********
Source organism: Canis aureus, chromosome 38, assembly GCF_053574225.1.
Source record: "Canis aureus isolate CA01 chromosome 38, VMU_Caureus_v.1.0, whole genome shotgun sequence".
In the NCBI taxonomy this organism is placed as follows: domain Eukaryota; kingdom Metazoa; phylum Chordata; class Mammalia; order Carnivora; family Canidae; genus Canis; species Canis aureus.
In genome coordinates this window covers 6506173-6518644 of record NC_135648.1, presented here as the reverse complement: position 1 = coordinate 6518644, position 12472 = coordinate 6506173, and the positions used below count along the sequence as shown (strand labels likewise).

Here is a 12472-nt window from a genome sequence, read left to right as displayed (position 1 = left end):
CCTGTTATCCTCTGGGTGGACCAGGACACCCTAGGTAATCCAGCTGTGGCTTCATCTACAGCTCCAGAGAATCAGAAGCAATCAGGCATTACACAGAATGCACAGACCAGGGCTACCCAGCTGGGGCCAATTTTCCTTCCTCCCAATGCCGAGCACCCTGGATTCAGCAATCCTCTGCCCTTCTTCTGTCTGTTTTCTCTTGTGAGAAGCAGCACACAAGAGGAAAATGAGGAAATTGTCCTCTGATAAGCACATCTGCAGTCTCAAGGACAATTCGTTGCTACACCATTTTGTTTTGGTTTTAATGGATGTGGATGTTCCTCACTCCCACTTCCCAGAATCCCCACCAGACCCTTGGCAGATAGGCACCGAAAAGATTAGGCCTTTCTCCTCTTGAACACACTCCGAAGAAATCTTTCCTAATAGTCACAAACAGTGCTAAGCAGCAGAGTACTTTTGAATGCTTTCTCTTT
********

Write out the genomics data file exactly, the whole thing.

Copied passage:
Source organism: Canis aureus, chromosome 38, assembly GCF_053574225.1.
Source record: "Canis aureus isolate CA01 chromosome 38, VMU_Caureus_v.1.0, whole genome shotgun sequence".
In the NCBI taxonomy this organism is placed as follows: domain Eukaryota; kingdom Metazoa; phylum Chordata; class Mammalia; order Carnivora; family Canidae; genus Canis; species Canis aureus.
In genome coordinates this window covers 6506173-6518644 of record NC_135648.1, presented here as the reverse complement: position 1 = coordinate 6518644, position 12472 = coordinate 6506173, and the positions used below count along the sequence as shown (strand labels likewise).

Here is a 12472-nt window from a genome sequence, read left to right as displayed (position 1 = left end):
CCTGTTATCCTCTGGGTGGACCAGGACACCCTAGGTAATCCAGCTGTGGCTTCATCTACAGCTCCAGAGAATCAGAAGCAATCAGGCATTACACAGAATGCACAGACCAGGGCTACCCAGCTGGGGCCAATTTTCCTTCCTCCCAATGCCGAGCACCCTGGATTCAGCAATCCTCTGCCCTTCTTCTGTCTGTTTTCTCTTGTGAGAAGCAGCACACAAGAGGAAAATGAGGAAATTGTCCTCTGATAAGCACATCTGCAGTCTCAAGGACAATTCGTTGCTACACCATTTTGTTTTGGTTTTAATGGATGTGGATGTTCCTCACTCCCACTTCCCAGAATCCCCACCAGACCCTTGGCAGATAGGCACCGAAAAGATTAGGCCTTTCTCCTCTTGAACACACTCCGAAGAAATCTTTCCTAATAGTCACAAACAGTGCTAAGCAGCAGAGTACTTTTGAATGCTTTCTCTTT